MORE than £4m will be spent by the council to help families with school age children, lower paid council workers and those suffering financial hardship in Rhondda Cynon Taf with the cost of living this year.
Recommendations approved by cabinet on Monday, September 18 saw the local cost of living support scheme given the go ahead.
The previous scheme during the Autumn of 2022 included support of £2.89m with £1.99m coming from the council.
Now a further local cost-of-living support scheme for 2023 has been given the go ahead with the total cost being £4.292m.
This will be made up of payment to families with one child or more of compulsory school age, support to lower-paid council staff, a hardship fund for resident support, a hardship fund for community support, support for food banks and a community facilities energy support grant.
Payment to families with one child or more of compulsory school age will involve a payment of £125 per family with families of home educated children and families of children that attend a school outside of Rhondda Cynon Taf but who live in RCT being eligible.
The council estimates that 22,000 families will be entitled to this and the cost to the council will be £2.75m.
Support for lower-paid council employees will see those at grades one to six paid a one-off support payment supplement to their salary.
In scope, roles would include home care and social care workers, cooks, cleaners, school crossing patrols and others. It would be worth £125 per employee and be available to around 5,800 employees with the cost to the council being £942,000.
The resident support element of the hardship fund would include £100,000 towards discretionary voucher payments for residents experiencing significant financial difficulties related to heating their homes, £60,000 towards discretionary payments to residents experiencing significant financial difficulties, to purchase small energy efficient kitchen appliances, such as slow cookers, and a supermarket food voucher and £100,000 on top of the existing available resources for discretionary housing payments with the total cost of the resident support hardship fund being £260,000.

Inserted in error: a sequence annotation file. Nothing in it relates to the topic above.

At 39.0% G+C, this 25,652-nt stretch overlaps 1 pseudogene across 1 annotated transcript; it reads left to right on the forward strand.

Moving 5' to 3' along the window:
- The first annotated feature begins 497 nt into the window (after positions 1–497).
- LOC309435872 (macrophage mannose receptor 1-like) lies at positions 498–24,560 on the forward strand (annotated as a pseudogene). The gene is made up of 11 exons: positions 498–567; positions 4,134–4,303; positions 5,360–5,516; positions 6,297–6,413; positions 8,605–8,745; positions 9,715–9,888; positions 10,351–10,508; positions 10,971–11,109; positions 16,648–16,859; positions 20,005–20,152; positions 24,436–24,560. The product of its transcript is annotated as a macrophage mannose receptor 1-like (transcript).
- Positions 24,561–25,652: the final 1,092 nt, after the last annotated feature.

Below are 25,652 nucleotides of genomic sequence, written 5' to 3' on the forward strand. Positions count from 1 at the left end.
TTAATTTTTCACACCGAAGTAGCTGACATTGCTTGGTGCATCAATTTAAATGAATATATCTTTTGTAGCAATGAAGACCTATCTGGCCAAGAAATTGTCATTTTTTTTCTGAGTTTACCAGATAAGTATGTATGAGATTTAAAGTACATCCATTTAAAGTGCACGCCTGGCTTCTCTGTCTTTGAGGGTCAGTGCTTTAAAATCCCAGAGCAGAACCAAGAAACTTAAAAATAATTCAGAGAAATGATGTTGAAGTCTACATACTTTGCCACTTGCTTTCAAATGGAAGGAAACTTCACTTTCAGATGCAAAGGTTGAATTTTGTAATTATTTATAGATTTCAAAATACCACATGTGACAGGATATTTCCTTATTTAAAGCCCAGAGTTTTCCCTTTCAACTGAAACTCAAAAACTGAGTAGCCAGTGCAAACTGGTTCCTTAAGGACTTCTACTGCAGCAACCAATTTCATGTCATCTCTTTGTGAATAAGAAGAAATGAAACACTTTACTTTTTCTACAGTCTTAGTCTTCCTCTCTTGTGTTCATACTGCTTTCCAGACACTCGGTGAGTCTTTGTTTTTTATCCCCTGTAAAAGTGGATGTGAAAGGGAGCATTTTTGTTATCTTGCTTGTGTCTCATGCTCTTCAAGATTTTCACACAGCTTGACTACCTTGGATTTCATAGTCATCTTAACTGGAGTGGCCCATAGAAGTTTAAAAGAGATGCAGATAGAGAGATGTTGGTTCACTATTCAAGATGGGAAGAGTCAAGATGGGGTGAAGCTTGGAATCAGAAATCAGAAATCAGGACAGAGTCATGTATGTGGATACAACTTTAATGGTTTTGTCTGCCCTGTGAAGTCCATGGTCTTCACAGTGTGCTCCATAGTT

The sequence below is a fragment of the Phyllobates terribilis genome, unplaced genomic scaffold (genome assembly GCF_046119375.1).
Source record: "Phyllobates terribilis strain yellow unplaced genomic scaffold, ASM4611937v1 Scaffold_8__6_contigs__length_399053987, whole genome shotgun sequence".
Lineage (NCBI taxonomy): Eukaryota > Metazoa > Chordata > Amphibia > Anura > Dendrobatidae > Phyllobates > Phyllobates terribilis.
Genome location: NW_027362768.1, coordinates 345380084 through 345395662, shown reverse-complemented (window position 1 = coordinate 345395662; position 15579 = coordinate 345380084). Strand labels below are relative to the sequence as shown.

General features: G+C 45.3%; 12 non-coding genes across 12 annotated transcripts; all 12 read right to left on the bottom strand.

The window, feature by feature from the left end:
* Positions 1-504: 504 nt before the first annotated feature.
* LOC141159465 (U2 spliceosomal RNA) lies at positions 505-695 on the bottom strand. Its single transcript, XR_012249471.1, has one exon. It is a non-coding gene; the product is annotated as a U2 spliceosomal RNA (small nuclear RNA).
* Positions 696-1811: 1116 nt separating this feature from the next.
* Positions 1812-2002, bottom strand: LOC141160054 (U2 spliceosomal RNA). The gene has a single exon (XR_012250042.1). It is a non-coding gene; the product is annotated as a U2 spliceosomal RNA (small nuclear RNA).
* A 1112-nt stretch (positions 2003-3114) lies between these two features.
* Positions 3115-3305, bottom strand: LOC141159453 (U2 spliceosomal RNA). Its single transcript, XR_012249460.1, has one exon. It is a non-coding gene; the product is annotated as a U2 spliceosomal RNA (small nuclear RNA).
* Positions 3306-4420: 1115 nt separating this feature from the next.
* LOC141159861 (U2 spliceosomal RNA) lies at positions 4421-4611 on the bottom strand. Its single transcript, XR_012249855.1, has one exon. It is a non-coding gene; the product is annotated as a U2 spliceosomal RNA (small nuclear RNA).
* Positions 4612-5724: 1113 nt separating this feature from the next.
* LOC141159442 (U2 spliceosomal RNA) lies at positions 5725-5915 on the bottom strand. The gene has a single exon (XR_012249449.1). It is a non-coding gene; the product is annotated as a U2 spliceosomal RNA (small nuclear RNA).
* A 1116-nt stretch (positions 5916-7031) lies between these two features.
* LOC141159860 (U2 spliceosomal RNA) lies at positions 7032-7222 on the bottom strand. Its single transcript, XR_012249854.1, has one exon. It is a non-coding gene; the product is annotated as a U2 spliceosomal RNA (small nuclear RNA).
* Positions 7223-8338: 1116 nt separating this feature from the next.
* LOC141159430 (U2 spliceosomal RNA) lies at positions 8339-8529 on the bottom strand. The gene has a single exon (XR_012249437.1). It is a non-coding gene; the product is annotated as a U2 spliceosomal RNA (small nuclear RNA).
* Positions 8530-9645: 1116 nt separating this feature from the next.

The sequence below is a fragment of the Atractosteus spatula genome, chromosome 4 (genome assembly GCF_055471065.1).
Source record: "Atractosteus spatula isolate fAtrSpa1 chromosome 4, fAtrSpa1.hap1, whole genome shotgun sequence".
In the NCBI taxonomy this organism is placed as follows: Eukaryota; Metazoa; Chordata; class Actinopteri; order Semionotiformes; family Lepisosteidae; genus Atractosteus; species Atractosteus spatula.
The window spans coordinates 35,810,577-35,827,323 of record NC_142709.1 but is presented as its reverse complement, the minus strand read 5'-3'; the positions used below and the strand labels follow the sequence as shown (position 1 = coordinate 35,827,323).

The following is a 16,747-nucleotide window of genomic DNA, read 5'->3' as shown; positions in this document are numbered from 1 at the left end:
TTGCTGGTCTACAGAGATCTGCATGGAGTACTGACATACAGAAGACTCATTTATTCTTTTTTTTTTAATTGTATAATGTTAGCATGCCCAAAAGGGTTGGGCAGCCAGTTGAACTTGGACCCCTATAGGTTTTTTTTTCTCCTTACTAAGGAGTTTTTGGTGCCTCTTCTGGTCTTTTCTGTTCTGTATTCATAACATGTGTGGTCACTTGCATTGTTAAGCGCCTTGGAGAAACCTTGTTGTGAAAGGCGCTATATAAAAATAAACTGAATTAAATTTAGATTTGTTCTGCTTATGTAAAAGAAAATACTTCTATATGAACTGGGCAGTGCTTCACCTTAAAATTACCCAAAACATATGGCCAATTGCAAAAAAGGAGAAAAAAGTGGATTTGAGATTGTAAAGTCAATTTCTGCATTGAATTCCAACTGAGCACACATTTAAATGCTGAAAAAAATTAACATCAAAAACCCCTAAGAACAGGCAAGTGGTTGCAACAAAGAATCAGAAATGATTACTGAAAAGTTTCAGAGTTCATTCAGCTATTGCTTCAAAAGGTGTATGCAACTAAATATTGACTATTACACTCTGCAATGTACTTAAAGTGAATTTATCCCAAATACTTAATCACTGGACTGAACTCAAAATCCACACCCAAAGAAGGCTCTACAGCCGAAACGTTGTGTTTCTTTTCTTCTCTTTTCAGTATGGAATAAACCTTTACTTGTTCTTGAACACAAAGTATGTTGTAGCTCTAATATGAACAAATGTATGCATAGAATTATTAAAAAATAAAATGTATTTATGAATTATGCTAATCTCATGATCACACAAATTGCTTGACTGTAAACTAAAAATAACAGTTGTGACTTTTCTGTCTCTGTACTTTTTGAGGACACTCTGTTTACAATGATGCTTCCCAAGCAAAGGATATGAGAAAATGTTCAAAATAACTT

For the community support element of the hardship fund, £80,000 would go towards winter welcome centres and warm hubs providing warm pack items, warm drink and snacks, £30,000 in food support to allow venues to provide hot meals and £50,000 to support residents who are experiencing significant financial hardship with the total cost of the community support package being £160,000.
The scheme includes £50,000 towards food banks and food support grants and £130,000 to support energy cost pressures being felt across not for profit community based facilities with £540 available per organisation.
In terms of funding the whole scheme, external funding of £168,000 has already been secured and £130,000 is proposed to be allocated for the Community Facility Energy Grant through the council’s Corporate Plan – Investment Priorities report to council on September 20.
The remaining £3.994m will be funded from the release of earmarked reserves and money already set aside to support cost of living pressures across the council and communities.
Councillor Andrew Morgan, leader of the council, said it is a substantial package of funding and a considerable amount will go to the wider community.
He said had they done the free school meals during the six week school holidays the amount they’d have paid out would’ve been around £1m but what they’re putting on the table today is around £4m is by far the biggest financial package any council in Wales is bringing forward.
He added he hopes there’s more support from Welsh Government or UK Government coming as this winter is going to be extremely difficult for families, individuals and organisations.
Deputy leader Councillor Maureen Webber thanked the council despite the pressures it’s facing for being able to contribute this to communities and fellow cabinet member Councillor Christina Leyshon said it’s a fantastic achievement from RCT in these difficult times.